Jobless claims: 6.6 million workers file for benefits

The COVID-19 pandemic’s rapid spread continues to hammer the U.S. economy, and Thursday’s initial jobless claims data showed yet another brutal week for the U.S. labor market.

Following two consecutive weeks of jobless claims in the millions, another 6.606 million Americans filed for unemployment benefits for the week ending April 4, as the coronavirus continues to hammer away at the U.S. economy. Economists were predicting 5.5 million jobless claims for the week. The prior week’s record-breaking figure was revised higher to 6.867 million from 6.648 million.

(David Foster/Yahoo Finance)
(David Foster/Yahoo Finance)

“The labor market is setting records, but for all the wrong reasons. Another 6.6 million unemployment claims were filed in the past week, bringing the tally to an unprecedented 16.5 million in the past three weeks alone,” Greg McBride, Bankrate’s chief financial analyst, said in an email. “Continuing unemployment claims also hit a new record of 7.45 million, and soon enough this will be the number we watch every week instead. Once the economy restarts, the staggering unemployment will linger for months or even years.”

JPMorgan expected 7 million jobless claims for the week ending April 4, which was one of the highest estimates on Wall Street. Estimates varied widely as with previous weeks; however, almost every single economist believed claims likely were in the millions last week. On the low end of the range, Deutsche Bank and Barclays estimated roughly 4.5 million claims.

For the week ended April 4, California saw the highest number of initial claims at an estimated 925,000 on an unadjusted basis, up from 879,000 the prior week. Georgia had an estimated total of 388,000, Michigan had 385,000, and New York reported 345,000.

Certain states got hit harder than others last week, and with massive backlogs piling up, there’s more pain ahead, according to UBS economist Seth Carpenter.

“In last week’s data, about a third of the rise reflected states where processing had not kept up with initial claims during the first weeks of the crisis (CA and NY especially). We think claims in those states still have further to rise,” Carpenter explained in a note published on April 3.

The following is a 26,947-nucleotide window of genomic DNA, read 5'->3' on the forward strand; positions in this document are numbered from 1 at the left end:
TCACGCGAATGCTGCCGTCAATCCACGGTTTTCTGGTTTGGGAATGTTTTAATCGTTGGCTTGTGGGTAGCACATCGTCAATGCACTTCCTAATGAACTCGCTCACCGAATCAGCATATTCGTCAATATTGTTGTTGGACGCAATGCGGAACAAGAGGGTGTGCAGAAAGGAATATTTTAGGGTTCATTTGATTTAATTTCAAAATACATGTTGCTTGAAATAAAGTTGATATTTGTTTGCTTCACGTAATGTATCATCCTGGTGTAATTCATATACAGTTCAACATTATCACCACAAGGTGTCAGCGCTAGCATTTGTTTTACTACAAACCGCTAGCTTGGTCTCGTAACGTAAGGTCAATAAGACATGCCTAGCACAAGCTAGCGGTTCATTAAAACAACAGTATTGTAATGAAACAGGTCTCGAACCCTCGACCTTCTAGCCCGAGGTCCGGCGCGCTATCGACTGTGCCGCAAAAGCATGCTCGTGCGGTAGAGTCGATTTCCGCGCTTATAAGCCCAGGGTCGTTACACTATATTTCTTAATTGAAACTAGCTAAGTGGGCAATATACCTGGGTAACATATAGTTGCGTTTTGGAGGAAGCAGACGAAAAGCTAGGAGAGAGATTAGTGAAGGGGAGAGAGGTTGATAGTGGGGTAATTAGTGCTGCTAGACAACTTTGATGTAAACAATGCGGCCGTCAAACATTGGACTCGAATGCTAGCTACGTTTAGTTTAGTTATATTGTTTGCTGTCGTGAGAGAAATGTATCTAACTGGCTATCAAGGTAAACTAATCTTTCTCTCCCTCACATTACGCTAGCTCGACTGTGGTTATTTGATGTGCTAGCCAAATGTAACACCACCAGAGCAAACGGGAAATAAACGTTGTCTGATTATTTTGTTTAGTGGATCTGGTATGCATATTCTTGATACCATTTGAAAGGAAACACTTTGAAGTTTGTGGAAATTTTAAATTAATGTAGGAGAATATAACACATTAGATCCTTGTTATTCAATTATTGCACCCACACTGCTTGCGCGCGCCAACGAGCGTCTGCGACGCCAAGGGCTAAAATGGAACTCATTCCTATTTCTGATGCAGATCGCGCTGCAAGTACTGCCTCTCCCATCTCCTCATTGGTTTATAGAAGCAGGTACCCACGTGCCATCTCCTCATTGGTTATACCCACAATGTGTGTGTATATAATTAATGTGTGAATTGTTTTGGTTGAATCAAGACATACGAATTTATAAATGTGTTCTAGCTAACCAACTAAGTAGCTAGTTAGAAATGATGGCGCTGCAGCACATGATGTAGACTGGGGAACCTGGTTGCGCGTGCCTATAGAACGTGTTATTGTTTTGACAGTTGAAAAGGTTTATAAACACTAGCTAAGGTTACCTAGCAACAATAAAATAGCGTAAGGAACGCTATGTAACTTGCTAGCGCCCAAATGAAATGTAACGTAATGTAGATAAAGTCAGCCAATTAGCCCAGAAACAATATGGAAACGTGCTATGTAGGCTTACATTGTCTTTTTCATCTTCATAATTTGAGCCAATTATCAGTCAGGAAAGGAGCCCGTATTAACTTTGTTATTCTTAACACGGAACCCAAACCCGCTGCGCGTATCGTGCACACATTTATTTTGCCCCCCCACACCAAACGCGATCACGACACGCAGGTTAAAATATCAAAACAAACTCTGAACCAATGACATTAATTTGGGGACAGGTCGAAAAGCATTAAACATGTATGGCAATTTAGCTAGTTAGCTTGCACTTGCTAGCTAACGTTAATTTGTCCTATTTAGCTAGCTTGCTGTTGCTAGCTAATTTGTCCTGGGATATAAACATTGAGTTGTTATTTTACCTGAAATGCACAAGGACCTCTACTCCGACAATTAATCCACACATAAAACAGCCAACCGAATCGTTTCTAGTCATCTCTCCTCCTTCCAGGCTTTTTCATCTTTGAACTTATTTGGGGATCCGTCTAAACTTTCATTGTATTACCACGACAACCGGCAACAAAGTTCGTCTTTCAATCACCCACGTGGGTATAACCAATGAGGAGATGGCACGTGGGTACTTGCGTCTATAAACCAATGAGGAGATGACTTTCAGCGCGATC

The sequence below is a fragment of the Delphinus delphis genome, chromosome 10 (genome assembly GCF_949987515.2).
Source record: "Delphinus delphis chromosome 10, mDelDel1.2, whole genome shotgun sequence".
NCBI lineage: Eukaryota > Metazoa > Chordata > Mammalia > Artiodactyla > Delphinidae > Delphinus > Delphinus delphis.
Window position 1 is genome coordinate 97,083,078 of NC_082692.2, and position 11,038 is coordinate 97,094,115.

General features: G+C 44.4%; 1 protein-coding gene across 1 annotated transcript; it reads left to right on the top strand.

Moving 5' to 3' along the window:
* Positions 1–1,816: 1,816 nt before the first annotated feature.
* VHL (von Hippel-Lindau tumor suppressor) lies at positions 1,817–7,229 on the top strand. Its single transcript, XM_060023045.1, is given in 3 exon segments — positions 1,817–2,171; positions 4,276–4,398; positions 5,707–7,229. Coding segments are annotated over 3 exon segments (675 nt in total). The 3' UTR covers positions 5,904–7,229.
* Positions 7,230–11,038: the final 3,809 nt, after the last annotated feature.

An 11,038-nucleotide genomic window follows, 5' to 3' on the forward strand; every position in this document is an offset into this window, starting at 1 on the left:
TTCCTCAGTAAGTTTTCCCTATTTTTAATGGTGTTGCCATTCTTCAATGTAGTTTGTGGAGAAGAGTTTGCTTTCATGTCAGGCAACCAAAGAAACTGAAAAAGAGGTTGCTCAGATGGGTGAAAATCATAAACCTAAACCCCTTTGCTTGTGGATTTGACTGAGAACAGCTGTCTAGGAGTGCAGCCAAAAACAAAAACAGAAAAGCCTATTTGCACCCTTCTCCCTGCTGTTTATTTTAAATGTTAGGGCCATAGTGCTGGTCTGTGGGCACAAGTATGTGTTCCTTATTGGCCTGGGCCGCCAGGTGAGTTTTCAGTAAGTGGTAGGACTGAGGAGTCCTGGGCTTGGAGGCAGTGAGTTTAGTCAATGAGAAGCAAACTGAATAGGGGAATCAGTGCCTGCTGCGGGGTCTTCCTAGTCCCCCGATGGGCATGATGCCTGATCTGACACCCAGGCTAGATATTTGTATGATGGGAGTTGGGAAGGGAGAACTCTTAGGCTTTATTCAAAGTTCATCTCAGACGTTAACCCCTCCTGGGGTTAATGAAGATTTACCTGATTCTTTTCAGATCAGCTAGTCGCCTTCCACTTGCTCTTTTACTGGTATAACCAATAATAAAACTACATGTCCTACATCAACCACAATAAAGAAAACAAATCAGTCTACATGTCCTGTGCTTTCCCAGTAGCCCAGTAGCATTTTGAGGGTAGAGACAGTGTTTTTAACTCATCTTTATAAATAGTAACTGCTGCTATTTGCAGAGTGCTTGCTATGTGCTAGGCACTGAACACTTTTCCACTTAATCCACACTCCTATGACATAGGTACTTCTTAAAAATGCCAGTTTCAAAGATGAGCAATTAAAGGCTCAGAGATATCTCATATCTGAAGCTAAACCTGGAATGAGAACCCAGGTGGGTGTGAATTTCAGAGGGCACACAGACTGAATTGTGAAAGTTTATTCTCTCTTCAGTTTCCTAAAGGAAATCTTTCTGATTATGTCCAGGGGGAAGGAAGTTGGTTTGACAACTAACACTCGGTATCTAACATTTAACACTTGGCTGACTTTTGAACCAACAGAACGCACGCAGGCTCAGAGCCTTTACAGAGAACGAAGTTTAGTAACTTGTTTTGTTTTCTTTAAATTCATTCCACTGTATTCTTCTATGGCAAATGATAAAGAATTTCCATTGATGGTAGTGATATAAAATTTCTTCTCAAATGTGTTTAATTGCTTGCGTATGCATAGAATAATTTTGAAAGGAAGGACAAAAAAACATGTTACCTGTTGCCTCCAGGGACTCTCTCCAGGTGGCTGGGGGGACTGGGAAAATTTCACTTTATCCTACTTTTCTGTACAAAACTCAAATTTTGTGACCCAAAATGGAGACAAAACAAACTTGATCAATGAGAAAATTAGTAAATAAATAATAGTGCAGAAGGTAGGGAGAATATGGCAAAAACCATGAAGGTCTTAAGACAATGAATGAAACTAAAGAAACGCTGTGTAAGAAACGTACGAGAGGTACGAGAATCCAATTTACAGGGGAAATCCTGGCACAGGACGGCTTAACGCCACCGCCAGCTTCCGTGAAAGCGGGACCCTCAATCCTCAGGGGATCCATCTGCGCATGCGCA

States that joined “shelter-on-place” guidelines later were expected to see a large uptick in claims filed. “The states that delayed their restrictions on activity—FL, GA, VA, NC, TX—might seem to pose an upside risk to our claims estimate,” Carpenter said. “However, new claims in NC, at 66 times their normal level over the past year, already have risen more than the national average (32x), as have those in VA (55x) and FL (52x). We do not expect further increases. However, we do estimate spikes in TX and GA.”

Google Searches for "unemployment benefits." (Source: Google)
Google Searches for "unemployment benefits." (Source: Google)

In addition, Google searches for “unemployment benefits” continued to soar over the past month. After peaking on March 26, interest hit new highs April 2 before falling slightly from those levels. Nevertheless, Google searches for the phrase remain elevated. The upward trend began March 11 right before President Donald Trump declared the COVID-19 outbreak a national emergency on March 13.

Coronavirus cases are still on the rise. As of Thursday morning, there were more than 1.496 million confirmed cases and 89,435 deaths globally, according to Johns Hopkins University data. The U.S. remains the most infected country in the world with over 432,000 confirmed cases and 14,808 deaths.

Heidi Chung is a reporter at Yahoo Finance. Follow her on Twitter: @heidi_chung.

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